Dance is an art form that has evolved and grown exponentially over the past few decades. In the last 20 years, there has been a particularly large shift with the increased access to viewing and participating in commercial and professional training, that was reserved primarily for esteemed companies before.
Wider access has created a faster evolution of dance styles and genres in the dance world. Through this shift, we have watched all dance forms, from all over the world, evolve. Today, we are going to specifically discuss the difference between contemporary, lyrical and modern dance and how they have evolved into the forms that we identify today.
Modern dance is the oldest of these three varieties of dance and dance classes. Originating in the early 20th century, modern dance was created as a revolution and rebellion against classical ballet. Modern dance was developed to push the boundaries of traditional classical training, exploring and examining movement through a new lens.
Today, modern dance is defined by its specific training techniques such as the “Graham” technique, “Limon” technique, “Horton” technique and many more. All of these techniques are named after their innovative creators and have different variations of execution.
Modern dance-inspired and is the foundation for a more widely recognized contemporary dance that we see at a competition and on TV today. Modern dance training is an excellent form of supplementary training for dancers who are invested in enhancing their overall technique.
The genre of contemporary dance includes a wide variety of dance forms and techniques. Contemporary dance essentially borrows from well-known genres such as ballet, modern, jazz, and international forms of dance.
Contemporary dance training requires strong technical skills in addition to an open and creative mind, as a lot of contemporary choreography is developed through improvisation. Dancers must be well conditioned and trained in order to prevent injury, as a lot of contemporary movement is about speed, control, strength, change of direction, and inversion.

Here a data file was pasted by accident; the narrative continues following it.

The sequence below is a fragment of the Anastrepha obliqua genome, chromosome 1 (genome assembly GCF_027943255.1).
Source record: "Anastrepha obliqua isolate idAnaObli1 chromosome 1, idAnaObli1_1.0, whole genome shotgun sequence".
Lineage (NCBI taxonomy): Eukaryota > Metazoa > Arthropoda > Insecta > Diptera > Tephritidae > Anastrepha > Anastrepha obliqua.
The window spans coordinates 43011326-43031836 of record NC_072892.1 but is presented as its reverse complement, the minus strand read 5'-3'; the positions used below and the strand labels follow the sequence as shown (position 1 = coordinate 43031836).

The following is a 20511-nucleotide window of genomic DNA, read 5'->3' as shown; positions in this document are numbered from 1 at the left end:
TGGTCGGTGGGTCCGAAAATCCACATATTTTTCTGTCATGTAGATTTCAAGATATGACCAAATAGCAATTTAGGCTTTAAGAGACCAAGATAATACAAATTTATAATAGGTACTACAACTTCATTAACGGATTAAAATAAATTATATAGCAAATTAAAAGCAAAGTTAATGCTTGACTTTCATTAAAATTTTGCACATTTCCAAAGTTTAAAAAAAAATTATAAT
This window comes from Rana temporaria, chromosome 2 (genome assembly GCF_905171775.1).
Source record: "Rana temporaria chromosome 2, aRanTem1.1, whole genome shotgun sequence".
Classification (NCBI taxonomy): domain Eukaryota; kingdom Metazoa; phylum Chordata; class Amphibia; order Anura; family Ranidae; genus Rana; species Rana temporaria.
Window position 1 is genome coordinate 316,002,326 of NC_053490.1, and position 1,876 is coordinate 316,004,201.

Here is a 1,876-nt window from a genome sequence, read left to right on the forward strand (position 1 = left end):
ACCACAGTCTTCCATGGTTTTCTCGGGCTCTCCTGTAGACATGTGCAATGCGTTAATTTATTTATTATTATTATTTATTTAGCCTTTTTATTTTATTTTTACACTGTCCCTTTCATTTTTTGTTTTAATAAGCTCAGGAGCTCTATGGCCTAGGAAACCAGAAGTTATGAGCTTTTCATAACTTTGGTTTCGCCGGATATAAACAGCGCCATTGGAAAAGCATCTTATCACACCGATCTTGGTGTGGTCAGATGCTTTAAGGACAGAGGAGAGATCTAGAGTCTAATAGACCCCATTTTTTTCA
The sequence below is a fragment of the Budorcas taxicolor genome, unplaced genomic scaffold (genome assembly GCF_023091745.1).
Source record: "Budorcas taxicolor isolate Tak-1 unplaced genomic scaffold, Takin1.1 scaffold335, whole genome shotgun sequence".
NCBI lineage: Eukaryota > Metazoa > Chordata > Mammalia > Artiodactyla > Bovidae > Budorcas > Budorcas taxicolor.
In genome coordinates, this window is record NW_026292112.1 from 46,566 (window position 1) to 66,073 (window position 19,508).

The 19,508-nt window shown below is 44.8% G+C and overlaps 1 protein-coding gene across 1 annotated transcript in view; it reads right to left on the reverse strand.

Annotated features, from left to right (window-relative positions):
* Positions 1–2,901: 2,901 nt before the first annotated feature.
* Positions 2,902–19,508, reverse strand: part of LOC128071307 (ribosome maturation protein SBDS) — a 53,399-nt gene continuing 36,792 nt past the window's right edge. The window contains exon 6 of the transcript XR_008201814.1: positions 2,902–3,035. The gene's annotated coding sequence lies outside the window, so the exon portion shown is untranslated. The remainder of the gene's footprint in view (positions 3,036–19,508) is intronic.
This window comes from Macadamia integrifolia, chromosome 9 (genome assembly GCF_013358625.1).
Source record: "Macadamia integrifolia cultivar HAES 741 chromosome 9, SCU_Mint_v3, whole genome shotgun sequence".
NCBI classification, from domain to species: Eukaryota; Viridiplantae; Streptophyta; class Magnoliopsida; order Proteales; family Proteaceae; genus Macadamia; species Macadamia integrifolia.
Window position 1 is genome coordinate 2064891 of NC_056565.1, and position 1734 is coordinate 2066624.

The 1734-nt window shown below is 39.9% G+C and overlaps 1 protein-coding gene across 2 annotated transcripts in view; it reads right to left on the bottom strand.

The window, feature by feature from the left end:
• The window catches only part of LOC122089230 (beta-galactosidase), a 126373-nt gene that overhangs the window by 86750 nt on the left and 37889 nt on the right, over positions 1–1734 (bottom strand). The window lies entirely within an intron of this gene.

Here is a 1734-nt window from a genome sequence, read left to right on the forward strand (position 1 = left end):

Contemporary dance has become extremely popular over the last few years with shows such as So You Think You Can Dance and conventions with commercial choreographers introducing new and innovative forms of contemporary dance to a more widespread audience.
Lyrical dance is primarily recognized as a dance genre that utilizes both ballet and jazz techniques to perform a more emotive and expressive piece of work often relating to the “lyrics” of the song the dancers are performing to and/or a theme the dance has been set to portray.
In a lyrical dance class, students will learn to emote a variety of emotions such as sadness/hurt, anger, joy, love etc. through their body language and facial expressions. Like contemporary dance, lyrical is a relatively new genre of dance that has borrowed from a variety of other dance styles and genres.
Lyrical is a very commercial genre of dance that is seen at many North American dance competitions, at conventions and on TV. People enjoy watching lyrical dance because it is not just entertaining but also relatable for many audience members.